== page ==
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SiriusXM partners with FEMA on emergency alerts

A satellite built for SiriusXM Pandora. (Image courtesy Maxar Technologies/SiriusXM Pandora)
A satellite built for SiriusXM Pandora. (Image courtesy Maxar Technologies/SiriusXM Pandora)

Satellite and streaming audio provider SiriusXM is partnering with the Federal Emergency Management Agency (FEMA) on an emergency notification initiative.

The partnership will see SiriusXM giving FEMA access to secure bandwidth on its satellite network, which will enable FEMA to have greater connectivity between the agency and the National Public Warning System, or NPWS.

The bandwidth adds to FEMA’s network of 77 radio broadcast stations that provide national emergency alert notifications to the public. SiriusXM has distributed emergency notifications on a national level since 2005, and became a partner of the Integrated Public Alert and Warning System (IPAWS) in 2018.

“A secure, trusted, capable and reliable technology ecosystem is the foundation of the IPAWS NPWS capability,” Antwane Johnson, the director of FEMA IPAWS, said in a statement on Tuesday. “IPAWS embraces innovative technologies and platforms, and SiriusXM’s satellite network helps reinforce our capabilities.”

Bridget Neville, the senior vice president and general manager of signal distribution engineering at SiriusXM, said the satellite-based connection will serve as a backup for FEMA’s core communication systems with respect to emergency notifications.

“SiriusXM has worked extensively with FEMA over the years, and we are proud of our efforts that aid in delivering critical emergency messages to the public,” Neville said. “e look forward to deepening and expanding upon our relationship with FEMA through this program and additional opportunities to leverage our satellite network in the future.”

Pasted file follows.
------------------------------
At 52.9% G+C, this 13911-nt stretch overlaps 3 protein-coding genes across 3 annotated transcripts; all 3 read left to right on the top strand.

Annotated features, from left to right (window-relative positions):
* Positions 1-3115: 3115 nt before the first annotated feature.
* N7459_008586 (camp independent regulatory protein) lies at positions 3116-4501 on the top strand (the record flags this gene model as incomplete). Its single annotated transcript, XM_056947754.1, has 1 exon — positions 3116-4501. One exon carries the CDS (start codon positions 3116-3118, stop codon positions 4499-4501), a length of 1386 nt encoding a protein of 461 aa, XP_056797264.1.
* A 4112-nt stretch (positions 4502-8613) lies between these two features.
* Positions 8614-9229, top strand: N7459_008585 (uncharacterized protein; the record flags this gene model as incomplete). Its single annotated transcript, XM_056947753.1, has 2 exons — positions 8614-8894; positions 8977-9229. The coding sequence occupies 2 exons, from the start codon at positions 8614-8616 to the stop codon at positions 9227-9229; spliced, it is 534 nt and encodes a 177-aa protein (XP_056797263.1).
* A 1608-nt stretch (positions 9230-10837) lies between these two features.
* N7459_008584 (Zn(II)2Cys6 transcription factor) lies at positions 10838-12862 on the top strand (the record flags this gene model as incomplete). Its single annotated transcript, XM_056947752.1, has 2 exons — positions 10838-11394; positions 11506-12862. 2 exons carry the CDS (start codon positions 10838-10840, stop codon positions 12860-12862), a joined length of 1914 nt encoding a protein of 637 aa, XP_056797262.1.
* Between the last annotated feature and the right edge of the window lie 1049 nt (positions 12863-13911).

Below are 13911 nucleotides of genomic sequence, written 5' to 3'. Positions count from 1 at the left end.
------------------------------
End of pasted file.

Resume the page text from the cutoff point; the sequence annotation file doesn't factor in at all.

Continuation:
The partnership comes at a time when terrestrial radio broadcasters are fighting with electric vehicle makers to preserve access in newer cars to an older technology: AM radio. Broadcasters and federal lawmakers alike have suggested that losing AM radio in electric vehicles could create a public safety calamity, because citizens would not have a reliable way to receive timely emergency notifications during severe weather and other incidents.

But there are other methods to receive those same emergency notifications, including mobile phones, nearly all of which offer IPAWS alerts. The SiriusXM partnership with FEMA only further proves that AM radio is not the sole mechanism to receive emergency alerts.

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About the Author:

Matthew Keys

Matthew Keys is the publisher of The Desk and reports on the business and policy matters involving the broadcast television, streaming video and radio industries. He previously worked for Thomson Reuters, Disney-ABC, Tribune Broadcasting and McNaughton Newspapers. Matthew is based in Northern California, has won numerous awards in the field of journalism, and is a member of IRE (Investigative Reporters and Editors).